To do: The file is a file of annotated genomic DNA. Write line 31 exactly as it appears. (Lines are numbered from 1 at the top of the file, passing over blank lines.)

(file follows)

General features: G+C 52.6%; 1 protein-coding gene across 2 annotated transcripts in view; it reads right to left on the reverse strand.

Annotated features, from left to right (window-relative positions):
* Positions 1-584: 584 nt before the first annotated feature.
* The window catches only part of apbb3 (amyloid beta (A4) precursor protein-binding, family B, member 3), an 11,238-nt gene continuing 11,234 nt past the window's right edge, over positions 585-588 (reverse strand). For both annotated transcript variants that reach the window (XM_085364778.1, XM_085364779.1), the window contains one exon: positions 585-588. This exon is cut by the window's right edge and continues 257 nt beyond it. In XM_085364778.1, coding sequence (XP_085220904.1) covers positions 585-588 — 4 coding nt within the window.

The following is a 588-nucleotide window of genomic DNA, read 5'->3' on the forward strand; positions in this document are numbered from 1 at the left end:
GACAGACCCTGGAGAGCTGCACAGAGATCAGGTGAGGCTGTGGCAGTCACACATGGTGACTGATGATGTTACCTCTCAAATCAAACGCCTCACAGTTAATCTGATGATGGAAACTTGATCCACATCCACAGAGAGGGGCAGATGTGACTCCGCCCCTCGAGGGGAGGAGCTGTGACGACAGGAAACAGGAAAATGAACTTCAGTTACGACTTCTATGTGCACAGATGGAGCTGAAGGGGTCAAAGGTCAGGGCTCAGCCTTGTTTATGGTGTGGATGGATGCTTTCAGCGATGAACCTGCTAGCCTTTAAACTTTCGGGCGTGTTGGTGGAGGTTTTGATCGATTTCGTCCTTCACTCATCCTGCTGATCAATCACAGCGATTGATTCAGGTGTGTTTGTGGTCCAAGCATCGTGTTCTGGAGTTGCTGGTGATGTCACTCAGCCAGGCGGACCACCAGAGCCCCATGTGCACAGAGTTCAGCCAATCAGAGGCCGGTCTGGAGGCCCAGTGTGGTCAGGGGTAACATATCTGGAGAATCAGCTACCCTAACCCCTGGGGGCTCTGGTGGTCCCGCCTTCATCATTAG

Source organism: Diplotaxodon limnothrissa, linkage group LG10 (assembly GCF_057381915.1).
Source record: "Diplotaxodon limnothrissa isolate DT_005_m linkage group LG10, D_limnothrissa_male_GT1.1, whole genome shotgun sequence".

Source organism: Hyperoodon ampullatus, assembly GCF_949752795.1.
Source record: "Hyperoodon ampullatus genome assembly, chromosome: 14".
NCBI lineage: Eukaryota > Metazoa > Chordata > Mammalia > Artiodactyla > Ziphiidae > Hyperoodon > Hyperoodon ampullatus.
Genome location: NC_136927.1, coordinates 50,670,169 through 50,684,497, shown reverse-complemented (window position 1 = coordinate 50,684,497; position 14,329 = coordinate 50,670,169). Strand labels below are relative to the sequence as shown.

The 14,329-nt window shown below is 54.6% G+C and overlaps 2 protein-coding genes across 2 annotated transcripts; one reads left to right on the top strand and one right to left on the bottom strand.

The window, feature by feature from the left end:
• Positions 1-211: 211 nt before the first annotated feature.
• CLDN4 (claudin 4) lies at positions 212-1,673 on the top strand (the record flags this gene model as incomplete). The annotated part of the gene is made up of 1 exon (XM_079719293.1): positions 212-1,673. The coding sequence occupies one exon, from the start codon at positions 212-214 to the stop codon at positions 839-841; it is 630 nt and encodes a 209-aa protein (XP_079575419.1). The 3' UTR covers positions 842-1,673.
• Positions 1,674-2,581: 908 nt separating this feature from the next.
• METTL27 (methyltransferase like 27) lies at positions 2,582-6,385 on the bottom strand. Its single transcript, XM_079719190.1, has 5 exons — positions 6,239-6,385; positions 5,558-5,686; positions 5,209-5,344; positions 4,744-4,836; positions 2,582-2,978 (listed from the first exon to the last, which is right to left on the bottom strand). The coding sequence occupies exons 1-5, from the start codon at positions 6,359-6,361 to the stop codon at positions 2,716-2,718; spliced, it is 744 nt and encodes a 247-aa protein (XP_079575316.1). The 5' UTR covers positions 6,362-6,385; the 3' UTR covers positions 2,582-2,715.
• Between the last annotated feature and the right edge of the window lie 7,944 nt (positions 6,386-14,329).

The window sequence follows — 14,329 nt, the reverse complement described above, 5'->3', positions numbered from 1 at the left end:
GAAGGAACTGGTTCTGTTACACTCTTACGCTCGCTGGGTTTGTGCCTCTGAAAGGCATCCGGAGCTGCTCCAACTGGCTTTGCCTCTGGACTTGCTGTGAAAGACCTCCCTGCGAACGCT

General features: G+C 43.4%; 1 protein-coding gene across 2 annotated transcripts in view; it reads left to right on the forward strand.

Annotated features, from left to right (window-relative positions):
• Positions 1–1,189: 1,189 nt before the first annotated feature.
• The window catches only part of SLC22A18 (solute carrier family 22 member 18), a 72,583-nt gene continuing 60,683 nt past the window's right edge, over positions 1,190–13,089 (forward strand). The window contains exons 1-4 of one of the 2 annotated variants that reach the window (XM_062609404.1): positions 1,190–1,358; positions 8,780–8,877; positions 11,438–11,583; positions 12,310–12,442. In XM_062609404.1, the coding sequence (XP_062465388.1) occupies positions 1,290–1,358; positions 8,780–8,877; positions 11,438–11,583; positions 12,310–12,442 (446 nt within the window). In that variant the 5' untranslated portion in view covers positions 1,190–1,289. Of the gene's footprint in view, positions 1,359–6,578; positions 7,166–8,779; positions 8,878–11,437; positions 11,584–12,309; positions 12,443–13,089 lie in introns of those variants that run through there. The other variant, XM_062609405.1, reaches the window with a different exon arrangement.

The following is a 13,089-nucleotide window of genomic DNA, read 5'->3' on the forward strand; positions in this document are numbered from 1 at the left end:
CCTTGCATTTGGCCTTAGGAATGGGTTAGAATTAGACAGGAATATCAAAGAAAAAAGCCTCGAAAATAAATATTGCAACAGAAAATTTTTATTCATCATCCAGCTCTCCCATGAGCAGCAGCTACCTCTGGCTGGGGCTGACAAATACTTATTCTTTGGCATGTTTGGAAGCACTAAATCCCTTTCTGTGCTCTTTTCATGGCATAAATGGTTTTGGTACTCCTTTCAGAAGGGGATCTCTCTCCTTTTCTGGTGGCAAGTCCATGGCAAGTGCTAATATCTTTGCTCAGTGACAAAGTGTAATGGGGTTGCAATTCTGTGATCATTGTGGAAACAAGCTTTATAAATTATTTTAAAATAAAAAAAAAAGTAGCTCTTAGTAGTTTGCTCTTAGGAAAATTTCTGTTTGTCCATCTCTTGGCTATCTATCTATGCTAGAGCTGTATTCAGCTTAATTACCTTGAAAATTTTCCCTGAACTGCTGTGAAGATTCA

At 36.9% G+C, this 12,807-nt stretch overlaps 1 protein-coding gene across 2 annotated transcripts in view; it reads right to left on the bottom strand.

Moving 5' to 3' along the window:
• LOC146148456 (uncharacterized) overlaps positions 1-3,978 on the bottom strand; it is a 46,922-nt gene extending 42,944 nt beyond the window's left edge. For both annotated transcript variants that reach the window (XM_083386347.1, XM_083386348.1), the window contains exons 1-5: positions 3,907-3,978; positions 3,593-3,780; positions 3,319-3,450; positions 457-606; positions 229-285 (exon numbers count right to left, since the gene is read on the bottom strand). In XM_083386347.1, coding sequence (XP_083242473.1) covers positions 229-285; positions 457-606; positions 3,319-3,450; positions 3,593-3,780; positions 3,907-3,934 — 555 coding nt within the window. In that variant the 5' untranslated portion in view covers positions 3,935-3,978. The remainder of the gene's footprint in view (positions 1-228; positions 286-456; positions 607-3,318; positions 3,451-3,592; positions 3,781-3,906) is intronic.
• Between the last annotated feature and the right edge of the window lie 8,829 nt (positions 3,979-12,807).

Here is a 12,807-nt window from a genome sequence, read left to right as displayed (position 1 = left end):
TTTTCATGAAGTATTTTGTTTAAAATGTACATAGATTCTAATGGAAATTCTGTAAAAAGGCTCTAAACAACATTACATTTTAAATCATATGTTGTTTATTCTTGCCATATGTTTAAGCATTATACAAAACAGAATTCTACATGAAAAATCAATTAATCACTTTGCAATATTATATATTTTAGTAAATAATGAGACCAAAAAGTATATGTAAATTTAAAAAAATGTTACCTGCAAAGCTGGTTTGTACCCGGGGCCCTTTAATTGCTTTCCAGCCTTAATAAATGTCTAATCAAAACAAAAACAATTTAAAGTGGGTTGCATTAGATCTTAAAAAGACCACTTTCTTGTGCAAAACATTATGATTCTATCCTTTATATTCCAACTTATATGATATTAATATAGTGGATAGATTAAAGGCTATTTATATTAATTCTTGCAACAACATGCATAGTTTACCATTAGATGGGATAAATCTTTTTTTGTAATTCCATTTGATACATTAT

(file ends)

• Between the last annotated feature and the right edge of the window lie 8,829 nt (positions 3,979-12,807).